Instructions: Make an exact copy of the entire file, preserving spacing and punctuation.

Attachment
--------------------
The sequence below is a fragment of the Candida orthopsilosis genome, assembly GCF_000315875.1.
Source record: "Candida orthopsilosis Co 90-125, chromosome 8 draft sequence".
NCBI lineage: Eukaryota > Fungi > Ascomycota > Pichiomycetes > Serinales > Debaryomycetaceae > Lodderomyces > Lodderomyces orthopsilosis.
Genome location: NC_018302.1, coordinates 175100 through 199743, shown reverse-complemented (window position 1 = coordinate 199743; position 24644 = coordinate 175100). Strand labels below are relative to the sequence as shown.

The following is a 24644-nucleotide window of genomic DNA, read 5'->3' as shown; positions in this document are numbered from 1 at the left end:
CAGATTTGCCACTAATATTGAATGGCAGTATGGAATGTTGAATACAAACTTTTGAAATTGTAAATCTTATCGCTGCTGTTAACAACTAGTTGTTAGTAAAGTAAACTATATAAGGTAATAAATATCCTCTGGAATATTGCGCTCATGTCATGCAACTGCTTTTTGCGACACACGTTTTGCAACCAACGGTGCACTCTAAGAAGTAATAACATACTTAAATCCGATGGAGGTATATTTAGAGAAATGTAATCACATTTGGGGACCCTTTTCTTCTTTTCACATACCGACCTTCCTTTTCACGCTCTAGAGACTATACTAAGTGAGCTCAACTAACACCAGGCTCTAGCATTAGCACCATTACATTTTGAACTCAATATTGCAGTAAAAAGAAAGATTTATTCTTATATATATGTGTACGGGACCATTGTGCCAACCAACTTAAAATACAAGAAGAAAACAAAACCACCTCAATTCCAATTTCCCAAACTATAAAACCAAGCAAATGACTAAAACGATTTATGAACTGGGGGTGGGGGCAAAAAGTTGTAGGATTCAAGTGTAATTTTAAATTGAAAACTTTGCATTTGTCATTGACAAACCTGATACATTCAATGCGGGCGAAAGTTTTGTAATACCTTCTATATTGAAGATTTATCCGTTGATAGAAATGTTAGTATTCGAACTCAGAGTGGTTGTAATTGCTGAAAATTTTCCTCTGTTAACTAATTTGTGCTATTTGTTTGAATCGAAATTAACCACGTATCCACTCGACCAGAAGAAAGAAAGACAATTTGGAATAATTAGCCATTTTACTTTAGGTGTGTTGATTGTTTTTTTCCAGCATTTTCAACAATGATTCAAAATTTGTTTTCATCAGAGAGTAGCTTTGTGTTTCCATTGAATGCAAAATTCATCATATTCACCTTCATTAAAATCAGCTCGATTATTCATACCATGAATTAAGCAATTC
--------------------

The sequence below is a fragment of the Candida orthopsilosis genome, assembly GCF_000315875.1.
Source record: "Candida orthopsilosis Co 90-125, chromosome 8 draft sequence".
NCBI lineage: Eukaryota > Fungi > Ascomycota > Pichiomycetes > Serinales > Debaryomycetaceae > Lodderomyces > Lodderomyces orthopsilosis.
Genome location: NC_018302.1, coordinates 175100 through 199743, shown reverse-complemented (window position 1 = coordinate 199743; position 24644 = coordinate 175100). Strand labels below are relative to the sequence as shown.

The following is a 24644-nucleotide window of genomic DNA, read 5'->3' as shown; positions in this document are numbered from 1 at the left end:
CAGATTTGCCACTAATATTGAATGGCAGTATGGAATGTTGAATACAAACTTTTGAAATTGTAAATCTTATCGCTGCTGTTAACAACTAGTTGTTAGTAAAGTAAACTATATAAGGTAATAAATATCCTCTGGAATATTGCGCTCATGTCATGCAACTGCTTTTTGCGACACACGTTTTGCAACCAACGGTGCACTCTAAGAAGTAATAACATACTTAAATCCGATGGAGGTATATTTAGAGAAATGTAATCACATTTGGGGACCCTTTTCTTCTTTTCACATACCGACCTTCCTTTTCACGCTCTAGAGACTATACTAAGTGAGCTCAACTAACACCAGGCTCTAGCATTAGCACCATTACATTTTGAACTCAATATTGCAGTAAAAAGAAAGATTTATTCTTATATATATGTGTACGGGACCATTGTGCCAACCAACTTAAAATACAAGAAGAAAACAAAACCACCTCAATTCCAATTTCCCAAACTATAAAACCAAGCAAATGACTAAAACGATTTATGAACTGGGGGTGGGGGCAAAAAGTTGTAGGATTCAAGTGTAATTTTAAATTGAAAACTTTGCATTTGTCATTGACAAACCTGATACATTCAATGCGGGCGAAAGTTTTGTAATACCTTCTATATTGAAGATTTATCCGTTGATAGAAATGTTAGTATTCGAACTCAGAGTGGTTGTAATTGCTGAAAATTTTCCTCTGTTAACTAATTTGTGCTATTTGTTTGAATCGAAATTAACCACGTATCCACTCGACCAGAAGAAAGAAAGACAATTTGGAATAATTAGCCATTTTACTTTAGGTGTGTTGATTGTTTTTTTCCAGCATTTTCAACAATGATTCAAAATTTGTTTTCATCAGAGAGTAGCTTTGTGTTTCCATTGAATGCAAAATTCATCATATTCACCTTCATTAAAATCAGCTCGATTATTCATACCATGAATTAAGCAATTC